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The state legislation that’s required for Mayo Regional Hospital in Dover-Foxcroft to merge with Northern Light Health could be approved by next week, but it won’t include conditions proposed by a Piscataquis County lawmaker that would have given the towns that now own the hospital more control over the deal.
A bill allowing the merger was unanimously supported Tuesday by the Legislature’s committee on state and local government, and will soon head to the House of Representatives for a vote, according to its sponsor, Rep. Norm Higgins, I-Dover-Foxcroft.
Given the committee’s unanimous vote, Higgins said that both chambers of the Legislature could pass the law by next week.
However, the bill won’t include a set of changes proposed last week by Rep. Paul Stearns, R-Guilford, that would have allowed the 13 towns more say over what happens to the hospital.
One of them would have liquidated any financial assets that Mayo Regional Hospital has at the time of the merger and distributed them to the towns, rather than let the funds be absorbed by Northern Light Health.
But few, if any, assets are expected to remain if the deal goes through. While Mayo Regional Hospital did have about $13.7 million in a reserve fund early this year, those funds would be needed to pay the hospital’s debts as part of the merger, according to CEO Marie Vienneau.
Another amendment proposed by Stearns would have given those towns the option to buy the hospital back for $1 if, after five years, it ceases to be operated as a critical-access hospital.
Under the merger, the hospital would become a nonprofit subsidiary of Northern Light Health, which is not paying any direct fee for the acquisition.
Twelve of the 13 towns that own the hospital have held votes supporting the merger, and Stearns has said that he supports it, too. But last week, he said his amendments were meant to ensure the towns have the option to hold onto what’s owed to them under law.
After conferring with other Piscataquis County lawmakers, Stearns told the committee on Tuesday that “the best course of action” was for the bill to go forward even though it did not include his amendments, according to a recording of the session.
“We got together and felt that it was in the best interest of the wishes of the citizens of the communities that we go ahead and move forward,” he said. “It was a complicated process. We wish everyone the best, and we hope there will be a hospital in Dover-Foxcroft for a long time.”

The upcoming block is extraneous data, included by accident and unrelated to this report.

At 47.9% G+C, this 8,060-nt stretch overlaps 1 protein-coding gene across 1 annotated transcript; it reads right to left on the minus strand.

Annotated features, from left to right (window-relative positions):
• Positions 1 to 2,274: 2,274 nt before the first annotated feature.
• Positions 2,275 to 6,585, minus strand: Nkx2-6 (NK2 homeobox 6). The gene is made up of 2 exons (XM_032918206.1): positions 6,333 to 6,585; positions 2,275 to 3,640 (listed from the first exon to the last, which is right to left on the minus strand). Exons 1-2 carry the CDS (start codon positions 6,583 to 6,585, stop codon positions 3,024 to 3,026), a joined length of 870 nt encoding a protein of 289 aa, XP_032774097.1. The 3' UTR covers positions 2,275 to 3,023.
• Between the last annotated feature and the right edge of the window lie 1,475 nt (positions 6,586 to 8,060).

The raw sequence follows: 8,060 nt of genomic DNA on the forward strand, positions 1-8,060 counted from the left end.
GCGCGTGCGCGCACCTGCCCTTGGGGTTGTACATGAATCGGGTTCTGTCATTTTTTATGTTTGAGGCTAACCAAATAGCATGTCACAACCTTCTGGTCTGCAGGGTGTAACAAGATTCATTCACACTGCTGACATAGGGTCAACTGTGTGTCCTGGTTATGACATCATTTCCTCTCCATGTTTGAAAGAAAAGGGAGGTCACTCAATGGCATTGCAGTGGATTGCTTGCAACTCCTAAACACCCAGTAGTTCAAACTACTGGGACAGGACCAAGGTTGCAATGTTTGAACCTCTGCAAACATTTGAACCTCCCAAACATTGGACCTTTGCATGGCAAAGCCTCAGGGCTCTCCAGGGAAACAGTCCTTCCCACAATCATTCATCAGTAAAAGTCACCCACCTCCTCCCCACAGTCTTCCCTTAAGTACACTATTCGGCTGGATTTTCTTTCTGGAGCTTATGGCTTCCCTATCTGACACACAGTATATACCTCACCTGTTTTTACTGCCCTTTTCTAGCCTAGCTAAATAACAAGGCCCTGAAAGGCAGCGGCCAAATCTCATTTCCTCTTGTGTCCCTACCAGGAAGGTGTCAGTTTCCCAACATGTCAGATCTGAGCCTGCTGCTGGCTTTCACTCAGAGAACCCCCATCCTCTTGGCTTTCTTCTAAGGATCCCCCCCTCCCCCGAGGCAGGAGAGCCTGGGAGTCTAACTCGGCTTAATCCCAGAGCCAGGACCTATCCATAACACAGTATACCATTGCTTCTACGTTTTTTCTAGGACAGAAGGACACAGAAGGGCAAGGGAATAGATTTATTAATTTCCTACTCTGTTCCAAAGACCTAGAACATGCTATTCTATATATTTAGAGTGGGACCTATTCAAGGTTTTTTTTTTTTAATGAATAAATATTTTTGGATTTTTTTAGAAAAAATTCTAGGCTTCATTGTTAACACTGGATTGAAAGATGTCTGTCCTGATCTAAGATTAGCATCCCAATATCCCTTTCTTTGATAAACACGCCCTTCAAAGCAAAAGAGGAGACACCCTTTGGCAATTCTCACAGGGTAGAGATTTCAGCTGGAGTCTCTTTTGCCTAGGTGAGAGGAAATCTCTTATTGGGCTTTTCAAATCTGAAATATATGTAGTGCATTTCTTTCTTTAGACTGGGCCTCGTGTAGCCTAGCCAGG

However, the proposed legislation does include several technical amendments proposed by state agencies.
The merger agreement approved by the boards of Northern Light Health and the group of towns that own the hospital would have exempted the transaction from state antitrust laws, which are generally meant to protect consumers and prevent business entities from forming a monopoly.
But that language was removed from the bill after Maine Attorney General Aaron Frey said in written testimony that he had “significant concerns” with it.
The merger requires legislative approval because it’s owned and overseen by a quasi-municipal entity, Hospital Administrative District 4, which has a charter that’s set in Maine law. The district includes Abbot, Atkinson, Bradford, Cambridge, Dexter, Dover-Foxcroft, Guilford, Milo, Monson, Parkman, Sangerville, Sebec and Willimantic.
Just one of those communities, Cambridge, opposed the merger during a round of advisory votes that were held in the district. Those votes were required by state lawmakers after the boards of Northern Light Health and the hospital district approved a 161-page merger agreement early this year without holding individual votes by the member towns.
Formerly known as Eastern Maine Healthcare Systems, Northern Light Health is a Brewer-based organization that includes nine other hospitals stretching from Portland to Presque Isle, including Northern Light Eastern Maine Medical Center in Bangor.
Supporters of the merger have said it will allow the small, rural hospital stay open after it suffered years of operating losses. It will also remove the liability from the towns that now oversee the facility. But the merger agreement only obligates Northern Light Health to maintain the hospital’s current services for five more years.
If approved by the Legislature, the merger would also have to be approved by state regulators.